March 1, 2012
Now in its 20th anniversary season, the always enterprising New Century Chamber Orchestra continues to expand the boundaries of classical music. Thursday evening at Berkeley’s First Congregational Church, the San Francisco-based string ensemble under Music Director Nadja Salerno-Sonnenberg pushed the margins a little bit further with an illuminating program featuring two contrasting, yet ultimately congenial, mandolin concertos.
In addition to the featured works — Mike Marshall’s Mandolin Concerto No. 1, with the composer as soloist; and Vivaldi’s Concerto for Mandolin in C Major, with Caterina Lichtenberg as soloist — Thursday’s program also included contemporary works by John Adams, Evan Price, and Gordon Getty. Repeat performances continue through Sunday in Palo Alto, San Francisco, and San Rafael.
For most composers, the mandolin will probably never supplant the violin or piano as the solo instrument of choice. Yet it played a significant role for Baroque masters such as Vivaldi, who used it in his oratorio, Juditha triumphans, and two concertos (one for solo mandolin, one for mandolin duo). In the 19th century, as orchestras grew larger and louder, the mandolin receded, but in recent years the instrument has experienced a kind of Renaissance. From bluegrass to classical music, it’s now returning to center stage in a variety of settings.
Marshall, who seems equally at ease in bluegrass and Baroque, embraces multiple traditions in his concerto. Composed in 2006 on commission from the Plucked Strings Foundation, the three-movement work combines formal structure with an improvisational heart, affording the soloist plenty of opportunity for expression while displaying the composer’s command of orchestral color and texture.
As the orchestra introduced a measured march theme, Marshall entered plucking and strumming a honey-toned, amplified instrument; the listener heard American folk idioms set against a contrapuntal scheme hearkening back to Bach.
In the central movement, Marshall switched from a conventional mandolin to a larger mandocello (a cousin to the violoncello) which, when advanced over the orchestra’s low strings, produced a tender, singing sound. In the finale, which employs bits of Appalachian folk tunes and other American “roots” music, Marshall played with arresting force.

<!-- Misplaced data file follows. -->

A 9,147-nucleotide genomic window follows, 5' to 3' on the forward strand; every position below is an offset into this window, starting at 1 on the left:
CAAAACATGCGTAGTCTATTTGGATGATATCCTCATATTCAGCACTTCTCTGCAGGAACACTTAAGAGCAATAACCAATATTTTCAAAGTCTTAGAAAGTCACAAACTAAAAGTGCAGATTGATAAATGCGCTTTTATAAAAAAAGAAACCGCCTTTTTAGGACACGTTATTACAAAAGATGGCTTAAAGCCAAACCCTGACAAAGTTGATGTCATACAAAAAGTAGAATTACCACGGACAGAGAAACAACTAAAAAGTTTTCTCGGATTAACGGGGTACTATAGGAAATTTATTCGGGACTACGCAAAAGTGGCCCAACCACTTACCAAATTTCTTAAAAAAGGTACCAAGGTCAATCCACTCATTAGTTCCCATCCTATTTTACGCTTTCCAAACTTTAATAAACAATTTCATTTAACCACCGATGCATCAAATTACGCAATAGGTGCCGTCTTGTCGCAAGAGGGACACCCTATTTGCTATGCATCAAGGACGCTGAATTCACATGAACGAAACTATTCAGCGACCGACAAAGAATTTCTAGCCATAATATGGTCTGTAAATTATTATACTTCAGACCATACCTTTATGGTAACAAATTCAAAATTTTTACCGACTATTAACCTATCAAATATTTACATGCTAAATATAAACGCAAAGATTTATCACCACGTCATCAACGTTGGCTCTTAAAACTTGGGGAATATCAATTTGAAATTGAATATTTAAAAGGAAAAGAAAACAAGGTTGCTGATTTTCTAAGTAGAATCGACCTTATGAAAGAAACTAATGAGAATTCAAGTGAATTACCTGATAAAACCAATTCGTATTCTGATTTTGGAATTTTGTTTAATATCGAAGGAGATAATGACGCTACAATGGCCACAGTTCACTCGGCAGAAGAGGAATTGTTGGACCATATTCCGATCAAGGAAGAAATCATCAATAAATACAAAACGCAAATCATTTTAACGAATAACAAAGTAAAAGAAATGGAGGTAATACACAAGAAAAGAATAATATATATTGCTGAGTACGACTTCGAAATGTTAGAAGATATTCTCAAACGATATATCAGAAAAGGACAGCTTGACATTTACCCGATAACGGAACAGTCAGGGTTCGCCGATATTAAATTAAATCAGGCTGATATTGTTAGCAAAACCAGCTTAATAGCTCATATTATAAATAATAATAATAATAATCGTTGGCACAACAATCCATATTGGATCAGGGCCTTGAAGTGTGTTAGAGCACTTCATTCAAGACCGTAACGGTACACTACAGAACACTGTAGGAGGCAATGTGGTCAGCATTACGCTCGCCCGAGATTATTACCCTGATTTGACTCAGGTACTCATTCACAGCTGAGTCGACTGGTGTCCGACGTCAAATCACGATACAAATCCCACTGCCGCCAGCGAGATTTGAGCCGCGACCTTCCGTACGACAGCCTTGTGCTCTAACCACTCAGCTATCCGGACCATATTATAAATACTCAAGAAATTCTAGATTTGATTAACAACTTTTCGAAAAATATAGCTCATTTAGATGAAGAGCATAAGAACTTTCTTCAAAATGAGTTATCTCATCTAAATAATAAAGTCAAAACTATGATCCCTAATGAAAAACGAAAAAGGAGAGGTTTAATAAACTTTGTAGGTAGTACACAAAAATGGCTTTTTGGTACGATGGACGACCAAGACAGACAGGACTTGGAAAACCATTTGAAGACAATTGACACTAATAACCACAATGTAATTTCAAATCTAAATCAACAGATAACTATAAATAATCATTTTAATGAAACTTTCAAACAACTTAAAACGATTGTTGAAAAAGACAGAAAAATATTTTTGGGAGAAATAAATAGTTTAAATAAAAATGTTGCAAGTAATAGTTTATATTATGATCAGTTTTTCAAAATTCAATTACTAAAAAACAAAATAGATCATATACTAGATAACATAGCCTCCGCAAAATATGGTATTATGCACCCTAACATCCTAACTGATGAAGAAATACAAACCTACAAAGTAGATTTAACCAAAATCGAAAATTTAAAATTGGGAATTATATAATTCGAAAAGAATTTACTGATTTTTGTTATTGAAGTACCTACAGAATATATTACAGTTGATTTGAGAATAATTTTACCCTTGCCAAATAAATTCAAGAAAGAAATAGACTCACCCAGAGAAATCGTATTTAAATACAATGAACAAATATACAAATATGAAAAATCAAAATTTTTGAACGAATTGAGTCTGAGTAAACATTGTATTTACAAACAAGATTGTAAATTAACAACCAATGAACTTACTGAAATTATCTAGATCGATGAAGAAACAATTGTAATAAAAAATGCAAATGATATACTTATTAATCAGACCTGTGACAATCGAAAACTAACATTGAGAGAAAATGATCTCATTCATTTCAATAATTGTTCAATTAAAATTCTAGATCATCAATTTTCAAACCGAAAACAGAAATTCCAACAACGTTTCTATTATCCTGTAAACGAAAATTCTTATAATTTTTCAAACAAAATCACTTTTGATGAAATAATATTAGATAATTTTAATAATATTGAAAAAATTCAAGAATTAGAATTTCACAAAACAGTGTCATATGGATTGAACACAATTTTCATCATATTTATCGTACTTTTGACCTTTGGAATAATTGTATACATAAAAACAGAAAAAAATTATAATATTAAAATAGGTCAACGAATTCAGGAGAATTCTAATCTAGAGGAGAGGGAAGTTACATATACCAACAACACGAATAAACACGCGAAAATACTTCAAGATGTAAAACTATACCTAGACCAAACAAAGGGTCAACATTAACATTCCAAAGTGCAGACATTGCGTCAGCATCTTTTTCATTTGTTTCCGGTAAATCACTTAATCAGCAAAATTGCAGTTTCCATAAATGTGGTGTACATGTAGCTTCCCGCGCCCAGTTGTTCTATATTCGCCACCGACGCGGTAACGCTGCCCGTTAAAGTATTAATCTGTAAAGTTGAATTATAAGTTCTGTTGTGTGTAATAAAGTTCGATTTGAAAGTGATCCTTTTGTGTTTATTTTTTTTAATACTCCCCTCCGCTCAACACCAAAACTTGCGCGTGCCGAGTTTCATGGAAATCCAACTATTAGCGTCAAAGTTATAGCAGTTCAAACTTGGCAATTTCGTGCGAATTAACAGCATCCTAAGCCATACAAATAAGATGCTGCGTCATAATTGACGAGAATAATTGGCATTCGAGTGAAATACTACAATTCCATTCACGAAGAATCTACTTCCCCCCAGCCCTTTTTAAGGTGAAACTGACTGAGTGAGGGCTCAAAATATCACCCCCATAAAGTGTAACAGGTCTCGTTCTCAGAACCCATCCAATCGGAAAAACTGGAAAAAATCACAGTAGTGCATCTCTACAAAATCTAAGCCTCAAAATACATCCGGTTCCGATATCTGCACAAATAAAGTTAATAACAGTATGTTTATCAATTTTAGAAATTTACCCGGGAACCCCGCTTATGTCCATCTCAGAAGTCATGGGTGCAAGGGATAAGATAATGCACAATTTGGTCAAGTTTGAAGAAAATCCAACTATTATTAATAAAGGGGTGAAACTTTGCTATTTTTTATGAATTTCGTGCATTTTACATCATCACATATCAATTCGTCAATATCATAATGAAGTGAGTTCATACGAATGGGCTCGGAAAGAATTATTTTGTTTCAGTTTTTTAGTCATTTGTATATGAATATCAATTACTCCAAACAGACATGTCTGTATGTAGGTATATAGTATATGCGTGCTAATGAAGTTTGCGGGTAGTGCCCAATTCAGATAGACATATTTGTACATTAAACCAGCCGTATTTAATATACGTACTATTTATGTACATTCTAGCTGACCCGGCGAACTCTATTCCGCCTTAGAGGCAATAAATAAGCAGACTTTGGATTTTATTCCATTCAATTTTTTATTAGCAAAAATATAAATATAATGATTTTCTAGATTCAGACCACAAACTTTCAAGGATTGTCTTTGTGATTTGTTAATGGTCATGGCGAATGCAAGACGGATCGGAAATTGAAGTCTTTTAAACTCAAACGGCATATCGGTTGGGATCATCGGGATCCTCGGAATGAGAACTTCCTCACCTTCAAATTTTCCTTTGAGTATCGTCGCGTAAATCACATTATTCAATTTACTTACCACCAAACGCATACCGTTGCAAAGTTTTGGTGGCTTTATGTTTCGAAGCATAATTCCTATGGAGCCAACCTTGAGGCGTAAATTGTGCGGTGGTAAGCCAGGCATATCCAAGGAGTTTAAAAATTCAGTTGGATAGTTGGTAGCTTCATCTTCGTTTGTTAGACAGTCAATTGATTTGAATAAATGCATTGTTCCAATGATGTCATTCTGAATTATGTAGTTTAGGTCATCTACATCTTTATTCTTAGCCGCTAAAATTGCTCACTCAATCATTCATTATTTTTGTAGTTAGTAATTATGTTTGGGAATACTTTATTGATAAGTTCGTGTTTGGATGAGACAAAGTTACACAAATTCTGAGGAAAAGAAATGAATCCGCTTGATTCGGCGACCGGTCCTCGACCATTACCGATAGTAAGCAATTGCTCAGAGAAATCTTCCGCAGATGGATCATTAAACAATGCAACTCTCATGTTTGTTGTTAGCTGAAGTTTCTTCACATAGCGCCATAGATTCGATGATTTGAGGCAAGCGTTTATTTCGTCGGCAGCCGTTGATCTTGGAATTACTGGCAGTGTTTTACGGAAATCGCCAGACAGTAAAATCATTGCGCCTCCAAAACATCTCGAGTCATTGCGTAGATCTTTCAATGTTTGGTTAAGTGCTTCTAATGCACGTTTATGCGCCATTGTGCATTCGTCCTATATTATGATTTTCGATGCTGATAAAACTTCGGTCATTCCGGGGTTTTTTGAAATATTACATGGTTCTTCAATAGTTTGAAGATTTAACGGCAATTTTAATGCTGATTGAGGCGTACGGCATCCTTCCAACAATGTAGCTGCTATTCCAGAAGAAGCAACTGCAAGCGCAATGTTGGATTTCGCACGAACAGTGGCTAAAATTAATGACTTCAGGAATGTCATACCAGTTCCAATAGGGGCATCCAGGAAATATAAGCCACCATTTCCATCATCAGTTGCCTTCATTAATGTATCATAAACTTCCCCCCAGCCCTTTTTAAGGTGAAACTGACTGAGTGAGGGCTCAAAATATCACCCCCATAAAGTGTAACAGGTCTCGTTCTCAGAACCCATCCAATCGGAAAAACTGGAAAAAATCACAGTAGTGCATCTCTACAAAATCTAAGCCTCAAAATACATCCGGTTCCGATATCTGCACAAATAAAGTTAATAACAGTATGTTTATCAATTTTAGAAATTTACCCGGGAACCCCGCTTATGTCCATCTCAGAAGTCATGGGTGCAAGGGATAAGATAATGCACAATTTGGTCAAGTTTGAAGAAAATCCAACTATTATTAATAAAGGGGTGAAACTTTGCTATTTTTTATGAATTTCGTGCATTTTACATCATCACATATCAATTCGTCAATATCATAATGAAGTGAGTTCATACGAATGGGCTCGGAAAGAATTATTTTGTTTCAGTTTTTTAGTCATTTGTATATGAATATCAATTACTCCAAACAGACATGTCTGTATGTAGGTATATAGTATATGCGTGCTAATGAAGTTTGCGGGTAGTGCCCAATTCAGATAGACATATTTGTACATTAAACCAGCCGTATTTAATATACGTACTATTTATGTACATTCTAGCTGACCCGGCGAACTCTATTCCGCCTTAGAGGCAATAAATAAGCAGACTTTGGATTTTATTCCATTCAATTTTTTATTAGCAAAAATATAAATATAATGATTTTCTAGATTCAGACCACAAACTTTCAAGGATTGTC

Vivaldi’s concerto, which preceded Marshall’s, served as an excellent introduction, and Lichtenberg, a professor of mandolin studies at Cologne Music Conservatory and a frequent collaborator with Marshall, is a virtuosic interpreter. She voiced with crisp articulation in the buoyant first movement (with pointed continuo contributions by NCCO’s principal cellist, Susan Babini, and principal bass, Anthony Manzo). With Salerno-Sonnenberg and the ensemble supplying lush string sound, Lichtenberg negotiated the central Largo and the charming finale with agility.
Marshall and Lichtenberg returned for a duo encore, the Brazilian tune Nao me toques. Zesty, rhythmically insinuating, it offered a jazzy, if no less beguiling, side of the mandolin.
The rest of the program was just as fine. After intermission, the orchestra gave a gripping performance of Adams’ Shaker Loops. Originally scored for string septet, Adams’ 1978 composition was arranged for string orchestra in 1983; Salerno-Sonnenberg and her players blazed through the 30-minute performance sounding well-tuned and vibrant, with the agitated outer movements framing the spacious inner episodes with firm rhythmic definition and considerable grace.
Evan Price’s Emergence, performed in the concert’s first half, also made a strong impression. Cast in three continuous movements, the score is an engaging study in orchestral layering, from the first movement’s slow descending motive for violins to a chorale-like interlude and the fleet, fused music of the finale. The NCCO players presented a unified front, and the work came off sounding splendid.
Getty’s lovely Four Traditional Pieces opened the program in a performance of disarming sonorities. Each episode in the quartet explores harmonic conventions through a distinctly nostalgic lens; the music’s echoes of vivacious dance tunes and sweet, folk-tinged melodies recall the parlor songs of a bygone era. With Salerno-Sonnenberg spinning out the solo violin part with warm, yearning tone, the score made an apt curtain-raiser for the new American mandolin music that followed.